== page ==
GENEVA (14 September 2021) - UN human rights experts* today deplored a statement to the media by a Taliban official on 8 September that women would not be allowed to participate in sport, warning that it could be a step toward "gender apartheid".
A subsequent reported statement by an Afghan sporting official suggested a final decision has not yet been taken. In this context, the UN experts urged the Taliban to immediately and unequivocally indicate that women will be allowed to take part in sports, and ensure their participation.
If a prohibition on women in sports is imposed, the experts noted, States and sporting associations around the world should implement a ban on Afghanistan taking part in international sports competitions.
"Just as racial apartheid in sports has been banned in international law, the total exclusion of women from athletics must be recognized as entirely beyond the pale, and as a violation in which others must not be complicit," the experts said.
"The right to gender equality, and the right to take part in cultural life without discrimination require women's equal access to participation in sports."
The deputy head of the Taliban's cultural commission said in an interview last week that women's sport was considered neither appropriate nor necessary.
The experts said international sporting associations should react vigorously and ensure that Afghanistan is unable to take part in international sports competition if women's rights to participate in sports are not guaranteed. This reflects the spirit of the International Declaration against Apartheid in Sports and the International Convention Banning Apartheid in Sports, which calls on States to "use their best endeavours to ensure universal compliance with the Olympic principle of non-discrimination".
The 8 September statement suggesting exclusion of women in sports - coinciding with the announcement of an all-male interim government - is only one of the Taliban's moves to arbitrarily deprive women and girls of their participation in public and cultural life reported in recent days, including arrests of women protesters, the ordering of some women to stay away from their workplaces, as well as exclusion from some educational settings and segregation in others. Taken together this suggests a deteriorating human rights situation in the country.
"This pronouncement that women do not need sports and may not participate in sports suggests a return to the Taliban's grim history of systematically excluding women from public life and practicing gender apartheid," the experts said.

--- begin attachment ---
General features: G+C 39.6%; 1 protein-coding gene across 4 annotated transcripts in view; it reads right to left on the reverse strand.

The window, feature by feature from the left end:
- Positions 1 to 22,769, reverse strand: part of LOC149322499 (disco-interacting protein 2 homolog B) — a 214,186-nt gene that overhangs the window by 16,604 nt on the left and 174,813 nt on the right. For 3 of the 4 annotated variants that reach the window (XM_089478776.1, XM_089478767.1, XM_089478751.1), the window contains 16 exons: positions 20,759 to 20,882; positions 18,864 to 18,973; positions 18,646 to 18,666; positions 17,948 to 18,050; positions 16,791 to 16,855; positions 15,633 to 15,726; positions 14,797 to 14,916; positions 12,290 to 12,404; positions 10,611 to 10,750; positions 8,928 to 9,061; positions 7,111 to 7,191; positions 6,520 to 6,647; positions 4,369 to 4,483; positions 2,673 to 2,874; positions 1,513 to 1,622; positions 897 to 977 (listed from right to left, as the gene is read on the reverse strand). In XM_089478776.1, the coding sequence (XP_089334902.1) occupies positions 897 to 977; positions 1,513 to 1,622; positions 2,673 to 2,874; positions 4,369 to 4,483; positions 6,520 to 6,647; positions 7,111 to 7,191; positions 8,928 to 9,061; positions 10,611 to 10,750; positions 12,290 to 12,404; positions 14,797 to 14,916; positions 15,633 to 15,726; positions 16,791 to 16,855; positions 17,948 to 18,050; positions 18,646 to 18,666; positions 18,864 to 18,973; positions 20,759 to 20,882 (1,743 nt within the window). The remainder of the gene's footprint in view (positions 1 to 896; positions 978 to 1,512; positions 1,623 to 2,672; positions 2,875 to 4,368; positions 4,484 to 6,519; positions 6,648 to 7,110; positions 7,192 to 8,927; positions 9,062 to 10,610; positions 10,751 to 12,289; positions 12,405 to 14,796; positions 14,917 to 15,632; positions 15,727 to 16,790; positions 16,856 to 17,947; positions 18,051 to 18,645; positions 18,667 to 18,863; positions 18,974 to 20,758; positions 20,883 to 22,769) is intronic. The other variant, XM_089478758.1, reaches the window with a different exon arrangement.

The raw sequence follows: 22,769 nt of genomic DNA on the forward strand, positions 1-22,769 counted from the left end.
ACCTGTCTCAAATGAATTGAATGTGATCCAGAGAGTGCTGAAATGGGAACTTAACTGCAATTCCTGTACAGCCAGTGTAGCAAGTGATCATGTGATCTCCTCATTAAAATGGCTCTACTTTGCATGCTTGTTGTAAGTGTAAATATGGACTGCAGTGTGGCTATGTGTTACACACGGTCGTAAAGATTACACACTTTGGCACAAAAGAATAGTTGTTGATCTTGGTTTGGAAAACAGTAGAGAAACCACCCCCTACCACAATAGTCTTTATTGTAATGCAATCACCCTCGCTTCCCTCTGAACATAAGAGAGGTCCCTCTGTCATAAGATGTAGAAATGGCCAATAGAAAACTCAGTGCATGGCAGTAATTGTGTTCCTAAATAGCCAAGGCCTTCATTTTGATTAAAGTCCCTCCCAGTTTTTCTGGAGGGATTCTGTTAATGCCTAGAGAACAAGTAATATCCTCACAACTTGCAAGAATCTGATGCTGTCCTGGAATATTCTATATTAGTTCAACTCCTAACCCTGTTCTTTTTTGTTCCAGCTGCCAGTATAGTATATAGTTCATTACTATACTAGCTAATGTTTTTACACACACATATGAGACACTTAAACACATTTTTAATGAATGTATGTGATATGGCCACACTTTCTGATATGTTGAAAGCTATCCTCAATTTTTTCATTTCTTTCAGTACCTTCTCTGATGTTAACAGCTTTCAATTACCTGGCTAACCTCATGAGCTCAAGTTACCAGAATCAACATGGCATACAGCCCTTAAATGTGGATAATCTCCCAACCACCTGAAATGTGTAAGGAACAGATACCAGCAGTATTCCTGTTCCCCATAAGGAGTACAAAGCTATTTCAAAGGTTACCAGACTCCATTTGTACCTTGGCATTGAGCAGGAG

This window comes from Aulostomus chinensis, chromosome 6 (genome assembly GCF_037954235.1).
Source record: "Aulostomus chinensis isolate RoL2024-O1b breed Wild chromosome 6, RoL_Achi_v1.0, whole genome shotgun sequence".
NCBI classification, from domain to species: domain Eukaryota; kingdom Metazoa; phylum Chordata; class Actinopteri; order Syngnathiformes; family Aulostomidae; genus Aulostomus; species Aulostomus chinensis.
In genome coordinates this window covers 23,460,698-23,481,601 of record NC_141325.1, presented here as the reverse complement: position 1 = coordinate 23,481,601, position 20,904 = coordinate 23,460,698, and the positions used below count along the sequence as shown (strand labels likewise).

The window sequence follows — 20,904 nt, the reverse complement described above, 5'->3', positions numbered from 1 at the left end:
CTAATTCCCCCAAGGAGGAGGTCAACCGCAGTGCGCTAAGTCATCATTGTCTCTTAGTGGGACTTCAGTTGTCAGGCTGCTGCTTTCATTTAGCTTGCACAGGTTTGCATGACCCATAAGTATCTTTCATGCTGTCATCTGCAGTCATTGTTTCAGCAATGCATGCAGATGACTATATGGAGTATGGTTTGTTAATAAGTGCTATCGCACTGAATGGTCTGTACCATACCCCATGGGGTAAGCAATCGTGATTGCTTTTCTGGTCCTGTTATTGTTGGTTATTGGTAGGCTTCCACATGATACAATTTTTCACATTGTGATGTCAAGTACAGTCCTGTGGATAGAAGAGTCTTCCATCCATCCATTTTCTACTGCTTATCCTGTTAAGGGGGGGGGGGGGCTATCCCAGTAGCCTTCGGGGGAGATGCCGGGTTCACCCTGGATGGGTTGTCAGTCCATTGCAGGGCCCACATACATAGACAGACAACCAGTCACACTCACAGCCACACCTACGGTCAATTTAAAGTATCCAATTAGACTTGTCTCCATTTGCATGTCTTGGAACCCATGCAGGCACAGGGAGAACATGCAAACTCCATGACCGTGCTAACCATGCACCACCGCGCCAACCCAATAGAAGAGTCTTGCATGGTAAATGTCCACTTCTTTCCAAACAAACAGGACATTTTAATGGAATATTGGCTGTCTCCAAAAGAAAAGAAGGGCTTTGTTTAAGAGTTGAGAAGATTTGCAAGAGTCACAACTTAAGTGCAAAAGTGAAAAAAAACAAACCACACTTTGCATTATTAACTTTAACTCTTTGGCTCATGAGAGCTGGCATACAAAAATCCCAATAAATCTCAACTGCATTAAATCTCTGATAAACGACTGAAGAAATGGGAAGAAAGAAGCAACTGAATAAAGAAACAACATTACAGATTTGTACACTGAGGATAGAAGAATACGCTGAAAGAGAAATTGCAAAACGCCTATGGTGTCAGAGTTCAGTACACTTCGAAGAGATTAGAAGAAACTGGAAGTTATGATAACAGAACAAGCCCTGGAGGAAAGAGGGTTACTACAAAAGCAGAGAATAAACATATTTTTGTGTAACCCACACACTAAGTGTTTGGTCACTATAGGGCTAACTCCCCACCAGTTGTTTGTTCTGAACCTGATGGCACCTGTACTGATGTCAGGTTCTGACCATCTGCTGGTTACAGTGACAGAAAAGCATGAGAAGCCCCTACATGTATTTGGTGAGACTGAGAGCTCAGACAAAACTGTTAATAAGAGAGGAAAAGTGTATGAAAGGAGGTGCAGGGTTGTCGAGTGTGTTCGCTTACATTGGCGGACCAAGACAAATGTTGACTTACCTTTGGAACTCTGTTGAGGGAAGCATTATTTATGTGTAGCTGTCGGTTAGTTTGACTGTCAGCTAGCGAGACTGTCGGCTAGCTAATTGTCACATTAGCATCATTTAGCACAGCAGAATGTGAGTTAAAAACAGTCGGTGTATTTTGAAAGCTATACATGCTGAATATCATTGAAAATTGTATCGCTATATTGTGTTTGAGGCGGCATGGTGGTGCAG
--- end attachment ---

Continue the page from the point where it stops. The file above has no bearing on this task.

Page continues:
"Today they will be kept off the fields and pitches, tomorrow it may be more widespread exclusion from public life as was the case under the previous Taliban regime. This is entirely unacceptable.
"The international community and all governments, as well as sports bodies, must take a firm stand for the universal human rights of Afghan women now, drawing a very clear, meaningful red line, or the situation may worsen even further."
The experts commended sporting associations and governments which have already announced they would not compete against Afghanistan in protest against the stated ban on women's participation in sport.
"Acquiescence to gender apartheid is complicity with gross abuses of human rights," the experts said. "Gender equality is a cornerstone of international law and the UN Charter itself. International law entirely rejects attempts to justify violations of human rights on the claimed basis of cultural or religious arguments.
"Women of every religious and cultural background participate in sports in every region of the world as part of their internationally guaranteed right to take part in cultural life, and to equality. Afghan women must not be denied this right."
Special Rapporteur in the field of cultural rights,
Mr. Ahmed Shaheed,
Special Rapporteur on freedom of religion or belief, and the
Working Group on discrimination against women and girls:
Ms. Melissa Upreti
Ms. Elizabeth Broderick,
Ms. Meskerem Geset Techane.
Special Rapporteurs are part of what is known as the Special Procedures of the Human Rights Council. Special Procedures, the largest body of independent experts in the UN Human Rights system, is the general name of the Council's independent fact-finding and monitoring mechanisms that address either specific country situations or thematic issues in all parts of the world. Special Procedures' experts work on a voluntary basis; they are not UN staff and do not receive a salary for their work. They are independent from any government or organization and serve in their individual capacity.
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